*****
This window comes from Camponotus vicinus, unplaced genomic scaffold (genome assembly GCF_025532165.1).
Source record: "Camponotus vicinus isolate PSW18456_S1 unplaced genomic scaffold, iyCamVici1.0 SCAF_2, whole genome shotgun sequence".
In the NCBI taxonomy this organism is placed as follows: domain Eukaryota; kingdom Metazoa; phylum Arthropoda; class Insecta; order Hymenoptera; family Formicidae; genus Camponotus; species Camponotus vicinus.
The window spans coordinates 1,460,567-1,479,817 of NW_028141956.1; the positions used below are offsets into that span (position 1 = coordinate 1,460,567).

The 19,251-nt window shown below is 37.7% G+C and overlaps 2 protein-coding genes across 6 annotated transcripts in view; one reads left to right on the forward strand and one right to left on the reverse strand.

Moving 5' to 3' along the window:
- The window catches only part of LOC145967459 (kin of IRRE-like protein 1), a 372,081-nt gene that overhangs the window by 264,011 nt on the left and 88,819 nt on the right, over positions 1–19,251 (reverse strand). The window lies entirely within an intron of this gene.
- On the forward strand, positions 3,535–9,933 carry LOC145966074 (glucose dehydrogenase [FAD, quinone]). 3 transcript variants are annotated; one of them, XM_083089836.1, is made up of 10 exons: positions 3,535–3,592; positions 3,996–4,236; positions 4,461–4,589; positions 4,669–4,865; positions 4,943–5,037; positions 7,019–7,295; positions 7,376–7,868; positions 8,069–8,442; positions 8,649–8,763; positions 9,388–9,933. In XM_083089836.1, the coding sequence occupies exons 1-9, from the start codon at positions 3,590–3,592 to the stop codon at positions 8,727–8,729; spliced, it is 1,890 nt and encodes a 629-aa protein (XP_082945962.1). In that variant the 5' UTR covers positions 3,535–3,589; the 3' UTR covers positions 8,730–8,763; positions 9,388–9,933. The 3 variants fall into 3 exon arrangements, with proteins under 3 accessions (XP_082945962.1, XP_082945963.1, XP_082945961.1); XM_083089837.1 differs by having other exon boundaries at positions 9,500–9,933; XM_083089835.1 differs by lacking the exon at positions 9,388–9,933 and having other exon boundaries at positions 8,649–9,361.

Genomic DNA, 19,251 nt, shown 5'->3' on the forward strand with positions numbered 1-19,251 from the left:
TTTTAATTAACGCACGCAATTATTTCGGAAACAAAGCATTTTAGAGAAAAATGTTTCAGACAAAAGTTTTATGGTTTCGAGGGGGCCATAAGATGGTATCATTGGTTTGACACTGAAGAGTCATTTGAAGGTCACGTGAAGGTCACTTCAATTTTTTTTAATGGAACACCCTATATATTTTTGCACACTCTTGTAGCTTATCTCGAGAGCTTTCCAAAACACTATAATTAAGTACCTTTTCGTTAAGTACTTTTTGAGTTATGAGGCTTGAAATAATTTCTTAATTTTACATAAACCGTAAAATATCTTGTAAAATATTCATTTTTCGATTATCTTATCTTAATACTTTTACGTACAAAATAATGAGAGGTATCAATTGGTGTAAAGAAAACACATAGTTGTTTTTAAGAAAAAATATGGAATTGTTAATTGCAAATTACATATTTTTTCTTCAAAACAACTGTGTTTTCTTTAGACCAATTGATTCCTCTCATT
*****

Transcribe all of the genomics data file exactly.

This window comes from Camponotus vicinus, unplaced genomic scaffold (genome assembly GCF_025532165.1).
Source record: "Camponotus vicinus isolate PSW18456_S1 unplaced genomic scaffold, iyCamVici1.0 SCAF_2, whole genome shotgun sequence".
In the NCBI taxonomy this organism is placed as follows: domain Eukaryota; kingdom Metazoa; phylum Arthropoda; class Insecta; order Hymenoptera; family Formicidae; genus Camponotus; species Camponotus vicinus.
The window spans coordinates 1,460,567-1,479,817 of NW_028141956.1; the positions used below are offsets into that span (position 1 = coordinate 1,460,567).

The 19,251-nt window shown below is 37.7% G+C and overlaps 2 protein-coding genes across 6 annotated transcripts in view; one reads left to right on the forward strand and one right to left on the reverse strand.

Moving 5' to 3' along the window:
- The window catches only part of LOC145967459 (kin of IRRE-like protein 1), a 372,081-nt gene that overhangs the window by 264,011 nt on the left and 88,819 nt on the right, over positions 1–19,251 (reverse strand). The window lies entirely within an intron of this gene.
- On the forward strand, positions 3,535–9,933 carry LOC145966074 (glucose dehydrogenase [FAD, quinone]). 3 transcript variants are annotated; one of them, XM_083089836.1, is made up of 10 exons: positions 3,535–3,592; positions 3,996–4,236; positions 4,461–4,589; positions 4,669–4,865; positions 4,943–5,037; positions 7,019–7,295; positions 7,376–7,868; positions 8,069–8,442; positions 8,649–8,763; positions 9,388–9,933. In XM_083089836.1, the coding sequence occupies exons 1-9, from the start codon at positions 3,590–3,592 to the stop codon at positions 8,727–8,729; spliced, it is 1,890 nt and encodes a 629-aa protein (XP_082945962.1). In that variant the 5' UTR covers positions 3,535–3,589; the 3' UTR covers positions 8,730–8,763; positions 9,388–9,933. The 3 variants fall into 3 exon arrangements, with proteins under 3 accessions (XP_082945962.1, XP_082945963.1, XP_082945961.1); XM_083089837.1 differs by having other exon boundaries at positions 9,500–9,933; XM_083089835.1 differs by lacking the exon at positions 9,388–9,933 and having other exon boundaries at positions 8,649–9,361.

Genomic DNA, 19,251 nt, shown 5'->3' on the forward strand with positions numbered 1-19,251 from the left:
TTTTAATTAACGCACGCAATTATTTCGGAAACAAAGCATTTTAGAGAAAAATGTTTCAGACAAAAGTTTTATGGTTTCGAGGGGGCCATAAGATGGTATCATTGGTTTGACACTGAAGAGTCATTTGAAGGTCACGTGAAGGTCACTTCAATTTTTTTTAATGGAACACCCTATATATTTTTGCACACTCTTGTAGCTTATCTCGAGAGCTTTCCAAAACACTATAATTAAGTACCTTTTCGTTAAGTACTTTTTGAGTTATGAGGCTTGAAATAATTTCTTAATTTTACATAAACCGTAAAATATCTTGTAAAATATTCATTTTTCGATTATCTTATCTTAATACTTTTACGTACAAAATAATGAGAGGTATCAATTGGTGTAAAGAAAACACATAGTTGTTTTTAAGAAAAAATATGGAATTGTTAATTGCAAATTACATATTTTTTCTTCAAAACAACTGTGTTTTCTTTAGACCAATTGATTCCTCTCATT